Then, because of the needs of expansion in 1963, the entire village of Tahawus moved — lock, stock and barrel — to Newcomb, 12 miles away.
Jack "Sparky" Brennan, an electrical engineer for Republic Steel in Moriah, knows well what mining towns went through to keep the business going.
Republic Steel arrived in the North Country in the 1930s. The company came in, upgraded and modernized equipment and made the job safer.
Brennan's memories are of decades of hard work in a "boom town."
With almost 100 mines in the Town of Moriah alone, mining became a very profitable venture.
The "21 Pit," just south of Mineville, was one of most productive and prosperous.
"It followed two veins of ore 200 to 800 feet apart," Brennan said. "A drift drove the two veins 4,500 feet apart. Do you know how long it took for them to connect when you can go eight feet a day?"
Brennan, too, recalls events surrounding mining with great ease.
He remembers that women did not work in the mines or the plant, only in the office and warehouse.
He recalls the tragedy in 1951 that claimed the lives of three men but increased safety with the installation of steel beams in the mines. He can also remember his great uncle Jim Brennan, who was in a brawl.
"That man was shot in the stomach, fell in a shaft, (was) carried out, walked in his house and died," Brennan said.
But years of mining deeper and deeper into the ground proved to be the nail in the coffin of the North Country's iron industry.
"The cost of just getting the iron ore to the light of day became prohibitive," Moravek said.
"It simply reached a point where the mining operations were no longer profitable, and Cleveland (the home of National Lead) pulled the plug."
He said it was a shock to the townspeople who depended on Republic Steel.
"North Country residents were caught off guard when the announcement came that they were closing the mines."
The Lyon Mountain mines closed in 1967; the Moriah mines followed suit in 1971.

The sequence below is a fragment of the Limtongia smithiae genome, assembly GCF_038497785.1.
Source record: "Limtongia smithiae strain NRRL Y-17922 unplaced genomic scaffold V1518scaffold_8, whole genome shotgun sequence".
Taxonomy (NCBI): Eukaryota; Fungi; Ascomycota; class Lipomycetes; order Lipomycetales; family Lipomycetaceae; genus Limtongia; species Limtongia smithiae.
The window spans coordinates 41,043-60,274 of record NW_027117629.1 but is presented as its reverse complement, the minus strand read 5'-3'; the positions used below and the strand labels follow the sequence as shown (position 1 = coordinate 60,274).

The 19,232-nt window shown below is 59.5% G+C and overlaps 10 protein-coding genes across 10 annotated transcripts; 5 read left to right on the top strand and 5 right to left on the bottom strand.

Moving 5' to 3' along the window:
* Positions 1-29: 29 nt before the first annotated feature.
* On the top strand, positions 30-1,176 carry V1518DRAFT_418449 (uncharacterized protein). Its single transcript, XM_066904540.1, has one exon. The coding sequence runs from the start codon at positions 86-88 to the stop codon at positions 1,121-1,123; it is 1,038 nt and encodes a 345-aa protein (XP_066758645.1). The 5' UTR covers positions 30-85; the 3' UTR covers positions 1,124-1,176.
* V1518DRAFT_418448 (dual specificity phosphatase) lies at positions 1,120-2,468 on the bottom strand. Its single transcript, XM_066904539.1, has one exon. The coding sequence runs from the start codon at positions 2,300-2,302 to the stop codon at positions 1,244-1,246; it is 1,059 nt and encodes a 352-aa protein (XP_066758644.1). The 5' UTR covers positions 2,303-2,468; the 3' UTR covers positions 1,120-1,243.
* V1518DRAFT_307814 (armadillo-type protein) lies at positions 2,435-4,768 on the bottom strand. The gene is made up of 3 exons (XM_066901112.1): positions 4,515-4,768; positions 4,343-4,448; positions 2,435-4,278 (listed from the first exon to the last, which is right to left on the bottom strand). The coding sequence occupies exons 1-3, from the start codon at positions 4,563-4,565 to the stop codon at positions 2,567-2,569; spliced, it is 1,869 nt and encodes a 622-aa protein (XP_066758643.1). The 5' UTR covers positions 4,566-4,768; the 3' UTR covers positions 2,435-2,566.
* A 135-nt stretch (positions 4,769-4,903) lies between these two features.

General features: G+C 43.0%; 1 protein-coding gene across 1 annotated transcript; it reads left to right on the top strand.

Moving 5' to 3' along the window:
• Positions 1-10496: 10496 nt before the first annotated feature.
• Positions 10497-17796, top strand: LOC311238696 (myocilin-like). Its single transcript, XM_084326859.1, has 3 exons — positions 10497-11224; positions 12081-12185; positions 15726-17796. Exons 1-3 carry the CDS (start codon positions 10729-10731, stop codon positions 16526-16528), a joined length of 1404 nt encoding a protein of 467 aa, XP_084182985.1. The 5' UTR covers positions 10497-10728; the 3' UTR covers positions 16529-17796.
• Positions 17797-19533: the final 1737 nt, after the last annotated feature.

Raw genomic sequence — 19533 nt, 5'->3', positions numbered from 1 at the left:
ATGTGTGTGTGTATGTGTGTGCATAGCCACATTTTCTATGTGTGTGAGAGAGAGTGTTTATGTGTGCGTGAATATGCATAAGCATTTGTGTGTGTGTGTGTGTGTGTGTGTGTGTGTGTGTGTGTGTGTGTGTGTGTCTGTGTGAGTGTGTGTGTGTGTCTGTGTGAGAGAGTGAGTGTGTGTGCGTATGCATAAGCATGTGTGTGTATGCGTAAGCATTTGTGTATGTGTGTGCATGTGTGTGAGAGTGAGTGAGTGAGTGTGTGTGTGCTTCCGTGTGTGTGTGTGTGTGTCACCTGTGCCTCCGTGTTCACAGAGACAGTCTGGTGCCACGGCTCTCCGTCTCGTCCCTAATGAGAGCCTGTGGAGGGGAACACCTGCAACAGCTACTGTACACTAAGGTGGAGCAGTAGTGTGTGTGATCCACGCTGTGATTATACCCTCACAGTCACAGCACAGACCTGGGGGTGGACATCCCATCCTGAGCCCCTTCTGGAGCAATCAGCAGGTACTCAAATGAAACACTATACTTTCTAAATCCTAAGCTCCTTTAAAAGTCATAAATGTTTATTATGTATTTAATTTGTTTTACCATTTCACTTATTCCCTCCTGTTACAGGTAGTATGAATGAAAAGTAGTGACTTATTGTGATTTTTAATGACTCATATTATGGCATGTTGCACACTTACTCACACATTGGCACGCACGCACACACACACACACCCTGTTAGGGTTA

"There are now many low-cost alternatives to iron, including recycling.
"To re-open, (the mining companies) would have to comply with the extensive rules of the Adirondack Park Agency and Department of Environment Conservation."
Moravek said there's plenty of iron ore left in the North Country, "more than what has ever been removed.
"Re-opening the mines is not unthinkable, but very remote. I can't foresee circumstances that would prompt a revival. It's a matter of supply, demand and profitability."
He said the expense of re-development seems extremely prohibitive, and, besides, there are so many low-cost alternatives.
"Why would anyone come back here?"
North Country mines, long abandoned, are now home to thousands of bats and other assorted creatures.
Echoes of the past ripple through the accompanying dilapidated buildings.
Brennan is a guest speaker for area organizations and the source of knowledge for the Iron Center, a former carriage-house-turned-museum near the Town Hall in Port Henry.
Shusda moved to Plattsburgh State, where he worked in security at the college and then the bookstore.
Except for the occasional rumble of town trucks, a dead silence now prevails at the Lyon Mountain mines.
That's OK as far as Shusda is concerned. There's one word to describe the best part of his experience working in the mines.